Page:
Singaporean blogger suspended after gov't criticism
A Singaporean newspaper has suspended an Internet blogger's column after the government criticised his latest satirical piece about high living costs.
"The editors of Today have suspended the Mr Brown column with effect from Friday, 7th July, 2006," said a statement from MediaCorp, the newspaper's publisher on Thursday. No reason was given.
The latest blog from Mr Brown, whose real name is unknown, was entitled "S'preans are fed, up with progress!" and heaped sarcasm on hikes in transport and electricity costs among other issues.
The Ministry for Information, Communications and the Arts (MICA) issued a strongly worded rebuttal, accusing Mr Brown of distorting the truth.
"His piece is calculated to encourage cynicism and despondency, which can only make things worse, not better, for those he professes to sympathise with," K. Bhavani, press secretary to Information Minister Lee Boon Yang, wrote.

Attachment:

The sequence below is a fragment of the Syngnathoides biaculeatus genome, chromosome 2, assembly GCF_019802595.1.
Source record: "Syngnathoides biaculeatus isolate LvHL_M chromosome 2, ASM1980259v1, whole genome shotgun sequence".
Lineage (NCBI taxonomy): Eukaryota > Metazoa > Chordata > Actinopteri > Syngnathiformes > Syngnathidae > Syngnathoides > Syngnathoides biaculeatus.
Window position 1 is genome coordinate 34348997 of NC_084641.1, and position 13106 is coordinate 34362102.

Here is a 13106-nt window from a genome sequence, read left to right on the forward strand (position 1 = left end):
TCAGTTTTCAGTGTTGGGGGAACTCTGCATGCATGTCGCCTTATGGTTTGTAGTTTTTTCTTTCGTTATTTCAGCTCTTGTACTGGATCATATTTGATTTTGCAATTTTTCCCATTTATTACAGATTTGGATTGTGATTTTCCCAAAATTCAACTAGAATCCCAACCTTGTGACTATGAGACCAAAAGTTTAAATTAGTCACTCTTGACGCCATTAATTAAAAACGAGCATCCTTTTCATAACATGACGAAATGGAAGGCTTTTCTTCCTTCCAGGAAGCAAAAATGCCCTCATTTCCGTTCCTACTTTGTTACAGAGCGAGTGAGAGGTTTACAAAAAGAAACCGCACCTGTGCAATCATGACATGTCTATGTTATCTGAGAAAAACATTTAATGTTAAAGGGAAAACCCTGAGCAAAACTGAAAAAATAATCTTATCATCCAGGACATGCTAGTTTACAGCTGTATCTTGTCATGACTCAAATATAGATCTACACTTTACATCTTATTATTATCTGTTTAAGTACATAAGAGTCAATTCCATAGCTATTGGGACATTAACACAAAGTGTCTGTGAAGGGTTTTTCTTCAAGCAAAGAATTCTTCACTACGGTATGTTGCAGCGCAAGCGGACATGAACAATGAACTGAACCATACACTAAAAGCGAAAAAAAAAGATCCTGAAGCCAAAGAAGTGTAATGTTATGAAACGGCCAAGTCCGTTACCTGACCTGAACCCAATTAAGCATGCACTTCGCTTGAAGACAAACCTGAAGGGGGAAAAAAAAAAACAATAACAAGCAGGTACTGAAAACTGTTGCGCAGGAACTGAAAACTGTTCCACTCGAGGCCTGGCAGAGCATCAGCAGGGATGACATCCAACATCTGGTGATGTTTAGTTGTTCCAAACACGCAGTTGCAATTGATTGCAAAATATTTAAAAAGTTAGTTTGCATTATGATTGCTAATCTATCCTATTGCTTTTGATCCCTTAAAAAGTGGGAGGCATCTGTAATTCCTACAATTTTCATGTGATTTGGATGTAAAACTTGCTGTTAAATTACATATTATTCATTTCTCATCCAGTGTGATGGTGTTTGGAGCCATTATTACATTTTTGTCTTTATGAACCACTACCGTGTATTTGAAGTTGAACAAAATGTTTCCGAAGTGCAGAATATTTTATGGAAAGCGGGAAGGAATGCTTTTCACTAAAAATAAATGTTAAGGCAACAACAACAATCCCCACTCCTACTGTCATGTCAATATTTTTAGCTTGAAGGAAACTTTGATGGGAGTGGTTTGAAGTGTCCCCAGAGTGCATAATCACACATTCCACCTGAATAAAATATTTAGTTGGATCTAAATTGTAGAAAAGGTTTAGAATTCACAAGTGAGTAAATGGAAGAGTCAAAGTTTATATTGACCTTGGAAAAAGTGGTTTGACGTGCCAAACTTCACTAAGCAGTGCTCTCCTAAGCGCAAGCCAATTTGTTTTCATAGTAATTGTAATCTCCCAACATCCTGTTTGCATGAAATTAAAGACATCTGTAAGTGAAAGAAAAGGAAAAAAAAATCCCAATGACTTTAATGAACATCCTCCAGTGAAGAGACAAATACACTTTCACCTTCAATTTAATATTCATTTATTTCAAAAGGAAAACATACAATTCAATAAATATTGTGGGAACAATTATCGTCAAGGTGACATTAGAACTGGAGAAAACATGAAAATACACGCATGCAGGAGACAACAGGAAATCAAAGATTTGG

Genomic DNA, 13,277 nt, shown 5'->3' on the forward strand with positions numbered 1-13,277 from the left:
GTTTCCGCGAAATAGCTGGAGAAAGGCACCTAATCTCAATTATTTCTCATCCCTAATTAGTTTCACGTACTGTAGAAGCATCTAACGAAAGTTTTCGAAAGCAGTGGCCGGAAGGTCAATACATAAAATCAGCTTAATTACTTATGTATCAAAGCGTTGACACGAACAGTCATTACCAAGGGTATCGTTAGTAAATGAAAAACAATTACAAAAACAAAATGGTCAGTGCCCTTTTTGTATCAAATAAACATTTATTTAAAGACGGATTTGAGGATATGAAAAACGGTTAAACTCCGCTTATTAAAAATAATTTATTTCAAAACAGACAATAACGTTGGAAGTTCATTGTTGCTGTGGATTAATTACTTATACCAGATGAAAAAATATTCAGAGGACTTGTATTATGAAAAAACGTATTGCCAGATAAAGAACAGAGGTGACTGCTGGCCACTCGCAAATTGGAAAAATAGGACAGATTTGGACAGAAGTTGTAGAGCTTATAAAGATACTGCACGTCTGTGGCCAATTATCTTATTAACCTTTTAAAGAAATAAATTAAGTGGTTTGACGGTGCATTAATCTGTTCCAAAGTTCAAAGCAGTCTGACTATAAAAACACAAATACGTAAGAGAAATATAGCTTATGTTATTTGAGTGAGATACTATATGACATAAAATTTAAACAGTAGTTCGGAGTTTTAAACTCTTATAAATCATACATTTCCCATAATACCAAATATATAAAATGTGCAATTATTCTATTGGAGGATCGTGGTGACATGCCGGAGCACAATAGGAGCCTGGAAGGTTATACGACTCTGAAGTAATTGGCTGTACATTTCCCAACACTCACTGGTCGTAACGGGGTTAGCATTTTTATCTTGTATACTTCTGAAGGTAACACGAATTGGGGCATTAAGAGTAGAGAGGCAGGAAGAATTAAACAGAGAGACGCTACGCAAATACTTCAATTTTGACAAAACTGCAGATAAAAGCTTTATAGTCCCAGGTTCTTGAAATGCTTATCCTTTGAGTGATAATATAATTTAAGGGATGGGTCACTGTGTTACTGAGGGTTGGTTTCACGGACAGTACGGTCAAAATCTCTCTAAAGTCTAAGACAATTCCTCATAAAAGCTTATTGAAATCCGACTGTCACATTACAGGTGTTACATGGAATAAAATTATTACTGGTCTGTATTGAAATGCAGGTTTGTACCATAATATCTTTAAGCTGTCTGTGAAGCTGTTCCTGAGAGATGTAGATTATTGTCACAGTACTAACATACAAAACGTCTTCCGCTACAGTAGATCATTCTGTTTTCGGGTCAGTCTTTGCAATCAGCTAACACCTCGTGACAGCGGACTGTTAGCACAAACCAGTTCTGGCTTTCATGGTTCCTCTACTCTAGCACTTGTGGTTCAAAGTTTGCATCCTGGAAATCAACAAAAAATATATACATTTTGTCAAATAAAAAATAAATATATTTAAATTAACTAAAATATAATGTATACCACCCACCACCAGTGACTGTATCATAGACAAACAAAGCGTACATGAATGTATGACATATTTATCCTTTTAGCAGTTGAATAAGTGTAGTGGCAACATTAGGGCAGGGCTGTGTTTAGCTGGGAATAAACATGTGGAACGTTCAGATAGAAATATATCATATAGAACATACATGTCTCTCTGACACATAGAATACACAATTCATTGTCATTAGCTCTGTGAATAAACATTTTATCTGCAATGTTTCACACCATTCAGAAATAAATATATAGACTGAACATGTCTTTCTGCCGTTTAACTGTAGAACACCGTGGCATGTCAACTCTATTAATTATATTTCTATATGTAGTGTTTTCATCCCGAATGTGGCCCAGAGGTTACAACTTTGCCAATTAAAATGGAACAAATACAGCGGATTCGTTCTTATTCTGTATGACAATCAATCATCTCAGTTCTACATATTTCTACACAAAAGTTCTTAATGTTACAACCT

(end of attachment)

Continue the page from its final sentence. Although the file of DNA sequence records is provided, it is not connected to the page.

"It is not the role of journalists or newspapers in Singapore to champion issues, or campaign for or against the government," Bhavani stressed.
"If a columnist presents himself as a non-political observer, while exploiting his access to the mass media to undermine the government's standing with the electorate, then he is no longer a constructive critic, but a partisan player in politics."
Paris-based Reporters Without Borders (RSF) described the Singapore government's condemnation of Mr Brown's column as "disturbing" in light of the city-state's already strict curbs on the media.
"This reaction from a Singaporean official is disturbing," the international press freedom group said in a statement.
"It reads like a warning to all journalists and bloggers in a country in which the media are already strictly controlled. The media have a right to criticise the government's actions and express political views."
In April, RSF condemned Singapore's restrictions on political discussions in blogs and websites ahead of general elections held in May.
Last year the group ranked Singapore 140th out of 167 countries in its annual press freedom index, alongside the likes of Egypt and Syria.